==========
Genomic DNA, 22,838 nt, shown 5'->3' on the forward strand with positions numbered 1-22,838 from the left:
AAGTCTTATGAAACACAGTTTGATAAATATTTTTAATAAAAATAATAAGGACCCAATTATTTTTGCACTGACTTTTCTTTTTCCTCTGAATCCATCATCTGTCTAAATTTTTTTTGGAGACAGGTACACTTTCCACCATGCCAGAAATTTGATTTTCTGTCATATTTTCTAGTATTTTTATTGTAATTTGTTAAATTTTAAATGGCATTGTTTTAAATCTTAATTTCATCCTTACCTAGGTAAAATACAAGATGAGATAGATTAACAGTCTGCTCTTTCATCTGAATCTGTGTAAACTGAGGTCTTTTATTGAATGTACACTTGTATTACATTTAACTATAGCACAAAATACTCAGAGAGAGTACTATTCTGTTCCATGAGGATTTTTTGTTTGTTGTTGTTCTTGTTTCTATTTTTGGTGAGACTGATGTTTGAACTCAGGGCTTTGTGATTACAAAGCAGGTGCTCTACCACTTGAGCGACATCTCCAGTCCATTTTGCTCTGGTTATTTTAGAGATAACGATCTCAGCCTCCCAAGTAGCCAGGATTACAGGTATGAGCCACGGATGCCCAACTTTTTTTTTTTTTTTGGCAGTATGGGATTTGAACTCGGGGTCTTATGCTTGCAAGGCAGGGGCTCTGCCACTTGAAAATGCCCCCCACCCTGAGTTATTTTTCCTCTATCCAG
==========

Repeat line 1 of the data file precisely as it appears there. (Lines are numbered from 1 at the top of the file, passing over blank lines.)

Genomic DNA, 22,838 nt, shown 5'->3' on the forward strand with positions numbered 1-22,838 from the left: